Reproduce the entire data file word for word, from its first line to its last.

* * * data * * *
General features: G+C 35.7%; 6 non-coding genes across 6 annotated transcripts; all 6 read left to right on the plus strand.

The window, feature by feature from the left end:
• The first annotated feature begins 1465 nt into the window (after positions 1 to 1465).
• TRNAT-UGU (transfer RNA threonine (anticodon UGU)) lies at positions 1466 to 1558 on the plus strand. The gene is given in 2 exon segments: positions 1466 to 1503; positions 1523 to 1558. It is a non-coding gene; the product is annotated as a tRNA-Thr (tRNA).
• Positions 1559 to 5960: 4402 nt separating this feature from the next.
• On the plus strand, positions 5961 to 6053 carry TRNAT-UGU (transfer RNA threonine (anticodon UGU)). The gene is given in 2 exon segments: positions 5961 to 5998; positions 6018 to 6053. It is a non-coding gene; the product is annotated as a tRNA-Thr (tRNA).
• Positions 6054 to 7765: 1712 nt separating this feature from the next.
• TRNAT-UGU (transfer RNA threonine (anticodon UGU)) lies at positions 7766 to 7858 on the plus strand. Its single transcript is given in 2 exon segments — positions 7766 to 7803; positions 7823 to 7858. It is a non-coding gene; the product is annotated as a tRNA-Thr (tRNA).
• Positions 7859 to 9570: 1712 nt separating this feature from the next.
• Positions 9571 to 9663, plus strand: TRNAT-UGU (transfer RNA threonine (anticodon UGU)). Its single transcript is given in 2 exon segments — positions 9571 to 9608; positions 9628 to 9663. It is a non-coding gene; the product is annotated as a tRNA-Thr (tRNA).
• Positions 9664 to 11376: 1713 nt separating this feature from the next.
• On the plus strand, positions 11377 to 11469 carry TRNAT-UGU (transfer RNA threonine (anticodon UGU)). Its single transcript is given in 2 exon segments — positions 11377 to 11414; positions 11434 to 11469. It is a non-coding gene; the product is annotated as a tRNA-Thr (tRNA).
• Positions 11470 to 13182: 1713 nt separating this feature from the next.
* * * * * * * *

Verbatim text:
General features: G+C 35.7%; 6 non-coding genes across 6 annotated transcripts; all 6 read left to right on the plus strand.

The window, feature by feature from the left end:
• The first annotated feature begins 1465 nt into the window (after positions 1 to 1465).
• TRNAT-UGU (transfer RNA threonine (anticodon UGU)) lies at positions 1466 to 1558 on the plus strand. The gene is given in 2 exon segments: positions 1466 to 1503; positions 1523 to 1558. It is a non-coding gene; the product is annotated as a tRNA-Thr (tRNA).
• Positions 1559 to 5960: 4402 nt separating this feature from the next.
• On the plus strand, positions 5961 to 6053 carry TRNAT-UGU (transfer RNA threonine (anticodon UGU)). The gene is given in 2 exon segments: positions 5961 to 5998; positions 6018 to 6053. It is a non-coding gene; the product is annotated as a tRNA-Thr (tRNA).
• Positions 6054 to 7765: 1712 nt separating this feature from the next.
• TRNAT-UGU (transfer RNA threonine (anticodon UGU)) lies at positions 7766 to 7858 on the plus strand. Its single transcript is given in 2 exon segments — positions 7766 to 7803; positions 7823 to 7858. It is a non-coding gene; the product is annotated as a tRNA-Thr (tRNA).
• Positions 7859 to 9570: 1712 nt separating this feature from the next.
• Positions 9571 to 9663, plus strand: TRNAT-UGU (transfer RNA threonine (anticodon UGU)). Its single transcript is given in 2 exon segments — positions 9571 to 9608; positions 9628 to 9663. It is a non-coding gene; the product is annotated as a tRNA-Thr (tRNA).
• Positions 9664 to 11376: 1713 nt separating this feature from the next.
• On the plus strand, positions 11377 to 11469 carry TRNAT-UGU (transfer RNA threonine (anticodon UGU)). Its single transcript is given in 2 exon segments — positions 11377 to 11414; positions 11434 to 11469. It is a non-coding gene; the product is annotated as a tRNA-Thr (tRNA).
• Positions 11470 to 13182: 1713 nt separating this feature from the next.